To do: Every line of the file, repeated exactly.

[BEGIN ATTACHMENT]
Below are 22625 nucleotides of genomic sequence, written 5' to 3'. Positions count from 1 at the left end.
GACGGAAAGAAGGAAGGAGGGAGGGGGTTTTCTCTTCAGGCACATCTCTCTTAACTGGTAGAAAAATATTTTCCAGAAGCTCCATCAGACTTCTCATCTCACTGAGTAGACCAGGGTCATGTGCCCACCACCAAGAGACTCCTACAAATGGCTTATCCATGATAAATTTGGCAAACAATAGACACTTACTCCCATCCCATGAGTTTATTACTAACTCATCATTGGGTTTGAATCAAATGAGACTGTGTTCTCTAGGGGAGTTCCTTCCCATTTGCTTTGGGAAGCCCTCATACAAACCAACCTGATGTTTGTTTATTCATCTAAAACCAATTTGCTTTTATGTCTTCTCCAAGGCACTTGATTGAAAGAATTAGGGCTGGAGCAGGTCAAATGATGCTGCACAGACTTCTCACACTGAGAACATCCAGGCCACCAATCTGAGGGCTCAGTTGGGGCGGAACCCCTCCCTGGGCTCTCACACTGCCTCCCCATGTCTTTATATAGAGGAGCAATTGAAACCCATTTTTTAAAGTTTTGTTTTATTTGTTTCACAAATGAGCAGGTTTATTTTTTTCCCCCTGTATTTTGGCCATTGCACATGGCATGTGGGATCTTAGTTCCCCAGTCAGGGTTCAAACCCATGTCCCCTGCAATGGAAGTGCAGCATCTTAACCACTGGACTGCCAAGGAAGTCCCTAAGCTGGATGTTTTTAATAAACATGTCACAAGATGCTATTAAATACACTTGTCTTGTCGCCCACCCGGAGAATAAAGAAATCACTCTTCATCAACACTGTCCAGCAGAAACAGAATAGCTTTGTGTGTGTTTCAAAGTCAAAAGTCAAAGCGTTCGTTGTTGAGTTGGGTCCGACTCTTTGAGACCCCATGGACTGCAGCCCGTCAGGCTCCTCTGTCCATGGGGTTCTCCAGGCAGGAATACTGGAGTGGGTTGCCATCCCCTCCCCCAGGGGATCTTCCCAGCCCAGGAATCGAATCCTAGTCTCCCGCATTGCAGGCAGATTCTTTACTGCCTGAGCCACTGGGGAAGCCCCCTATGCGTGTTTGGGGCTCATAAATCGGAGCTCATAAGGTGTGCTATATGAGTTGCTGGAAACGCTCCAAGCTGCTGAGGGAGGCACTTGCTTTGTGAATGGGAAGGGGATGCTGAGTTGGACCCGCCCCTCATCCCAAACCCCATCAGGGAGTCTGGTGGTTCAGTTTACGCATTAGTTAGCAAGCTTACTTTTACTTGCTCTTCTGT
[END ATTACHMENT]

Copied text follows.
Below are 22625 nucleotides of genomic sequence, written 5' to 3'. Positions count from 1 at the left end.
GACGGAAAGAAGGAAGGAGGGAGGGGGTTTTCTCTTCAGGCACATCTCTCTTAACTGGTAGAAAAATATTTTCCAGAAGCTCCATCAGACTTCTCATCTCACTGAGTAGACCAGGGTCATGTGCCCACCACCAAGAGACTCCTACAAATGGCTTATCCATGATAAATTTGGCAAACAATAGACACTTACTCCCATCCCATGAGTTTATTACTAACTCATCATTGGGTTTGAATCAAATGAGACTGTGTTCTCTAGGGGAGTTCCTTCCCATTTGCTTTGGGAAGCCCTCATACAAACCAACCTGATGTTTGTTTATTCATCTAAAACCAATTTGCTTTTATGTCTTCTCCAAGGCACTTGATTGAAAGAATTAGGGCTGGAGCAGGTCAAATGATGCTGCACAGACTTCTCACACTGAGAACATCCAGGCCACCAATCTGAGGGCTCAGTTGGGGCGGAACCCCTCCCTGGGCTCTCACACTGCCTCCCCATGTCTTTATATAGAGGAGCAATTGAAACCCATTTTTTAAAGTTTTGTTTTATTTGTTTCACAAATGAGCAGGTTTATTTTTTTCCCCCTGTATTTTGGCCATTGCACATGGCATGTGGGATCTTAGTTCCCCAGTCAGGGTTCAAACCCATGTCCCCTGCAATGGAAGTGCAGCATCTTAACCACTGGACTGCCAAGGAAGTCCCTAAGCTGGATGTTTTTAATAAACATGTCACAAGATGCTATTAAATACACTTGTCTTGTCGCCCACCCGGAGAATAAAGAAATCACTCTTCATCAACACTGTCCAGCAGAAACAGAATAGCTTTGTGTGTGTTTCAAAGTCAAAAGTCAAAGCGTTCGTTGTTGAGTTGGGTCCGACTCTTTGAGACCCCATGGACTGCAGCCCGTCAGGCTCCTCTGTCCATGGGGTTCTCCAGGCAGGAATACTGGAGTGGGTTGCCATCCCCTCCCCCAGGGGATCTTCCCAGCCCAGGAATCGAATCCTAGTCTCCCGCATTGCAGGCAGATTCTTTACTGCCTGAGCCACTGGGGAAGCCCCCTATGCGTGTTTGGGGCTCATAAATCGGAGCTCATAAGGTGTGCTATATGAGTTGCTGGAAACGCTCCAAGCTGCTGAGGGAGGCACTTGCTTTGTGAATGGGAAGGGGATGCTGAGTTGGACCCGCCCCTCATCCCAAACCCCATCAGGGAGTCTGGTGGTTCAGTTTACGCATTAGTTAGCAAGCTTACTTTTACTTGCTCTTCTGT